Another kind of writing by John Wieners rafts the present moment, and the only habitation it can conceive is fugitive, the hotel room, another persona, a snatch of music from a jazz improviser. When in present currency I breaks into transsexual figments, into fantasy hordes, chiefly female figures of glamour and wealth — Barbara Hutton, Jackie Kennedy, numerous movie stars: yet this is not écriture feminine, its tendency is at once towards abstraction and hectic in its compulsive adducing of evidence from printed scraps or private associations. The individual unconscious is afforded no play; these poems are animated by a flighty intelligence at work across a social unconscious which sustains it, or in linguistic terms, an individual voice which skitters across textual decoupages and is reshaped incessantly by the surfaces it crosses. The treatment of earlier, shapely verse as material for collage amongst fan-mags, newspaper stories and other stuff, is noteworthy; these agonised, tremulous poems are recycled as material for performance, lent to mockery and distortion, their introspection allowed no privilege. What Wieners lays down is a shifting pavement; lyric shape and body have been flattened into strips or layers, and the proxies for interior space are fantastic tableaux, peopled with part-selves flouncing in the pier-glasses, room service always available. This will-o’-the-wisp self, this stage improviser, escapes despair to revel in transience. The tacky, the ephemeral, the trivial, the self-indulgent release the self from its prison of nostalgia and yearning. Strikingly the poems invent a society-with-a-capital-S, concocting an exclusive society code where Jackie Kennedy’s circle intersects with Charles Olson’s and it is assumed everyone knows everyone else without introduction.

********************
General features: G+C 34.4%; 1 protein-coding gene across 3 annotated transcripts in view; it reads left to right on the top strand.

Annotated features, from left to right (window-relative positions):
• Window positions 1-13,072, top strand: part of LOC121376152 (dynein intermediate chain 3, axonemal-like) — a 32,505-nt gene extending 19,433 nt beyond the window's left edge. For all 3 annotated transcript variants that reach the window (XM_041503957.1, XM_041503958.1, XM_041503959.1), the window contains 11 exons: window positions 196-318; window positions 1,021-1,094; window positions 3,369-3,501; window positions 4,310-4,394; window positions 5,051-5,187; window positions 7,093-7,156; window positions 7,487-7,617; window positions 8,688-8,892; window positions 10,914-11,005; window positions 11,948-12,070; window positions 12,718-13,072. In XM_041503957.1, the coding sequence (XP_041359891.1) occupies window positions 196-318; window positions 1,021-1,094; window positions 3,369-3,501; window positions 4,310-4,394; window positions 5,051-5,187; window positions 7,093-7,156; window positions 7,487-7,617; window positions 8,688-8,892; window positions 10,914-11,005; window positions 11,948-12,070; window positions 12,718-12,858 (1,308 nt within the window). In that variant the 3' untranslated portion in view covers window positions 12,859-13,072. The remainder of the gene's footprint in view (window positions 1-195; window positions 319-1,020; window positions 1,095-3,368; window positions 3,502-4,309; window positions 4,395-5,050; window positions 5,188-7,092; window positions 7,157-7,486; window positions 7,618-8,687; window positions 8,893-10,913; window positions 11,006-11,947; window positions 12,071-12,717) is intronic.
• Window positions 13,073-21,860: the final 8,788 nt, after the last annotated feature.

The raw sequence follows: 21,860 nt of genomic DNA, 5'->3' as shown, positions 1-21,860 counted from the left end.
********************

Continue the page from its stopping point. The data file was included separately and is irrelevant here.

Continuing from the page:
But there is a different side — collective and political — to the society poems. Essential to a reading of Wieners and to an estimate of his poetry’s worth is his vulnerable knowledge of the material substrate to his transcendentalism. In the earlier lyric poems this is allied to a homosexual trope of tenderness in sordidness, exemplified in the novels of Jean Genet and later of John Rechy, and to a self-laceration at the waste of life through use of drugs, a theme pervading the journal published in 1996 as The Journal of John Wieners is to be called 707 Scott Street for Billie Holiday 1959. In the later collage poetry this materialism interpolates political and economic facts with society verbiage, relating to Boston’s high society and the heiresses tracked by gossip columnists. High society, community, and collective forces in more abstract, conspiratorial depiction, these three pluralities supply the constitutive material for the later writing. This poetry is composed of chains and clang-associations, and holds to templates; it does not encourage reveries in the reader — rather, it shuts down and cools association, bites back the circumstances, and produces its own speaker, a macaronic first person composed of multiple voices and discourses but simultaneously their virtuoso. Something strange happens to these poems when read aloud, or perhaps when written down, for the compositional priority is impossible to determine: the ghosts of old formal poems may be visible behind accretions, or records of performance may have been tidied up for the page. At whatever point in this to-and-fro, when read by Wieners the poems sound improvised, alive in the voice and almost unimaginable without the voice, consistent with the persona of the interviews, quick, smart, wicked and poised. As with William Burroughs’ more orderly routines, the texts require an extrinsic presence to mobilise and infuse them, to add tone, to direct the phrase; but this is achieved not through vocal presence as guarantor of authenticity, but through a construction, a caricature personality — Burroughs the crackerbarrel philosopher from St Louis, the plain dealer, and Wieners the drag queen eschewing the illusion of authentic femininity, his drag always a collage of thrift-store oddities tacked onto an evidently male canvas.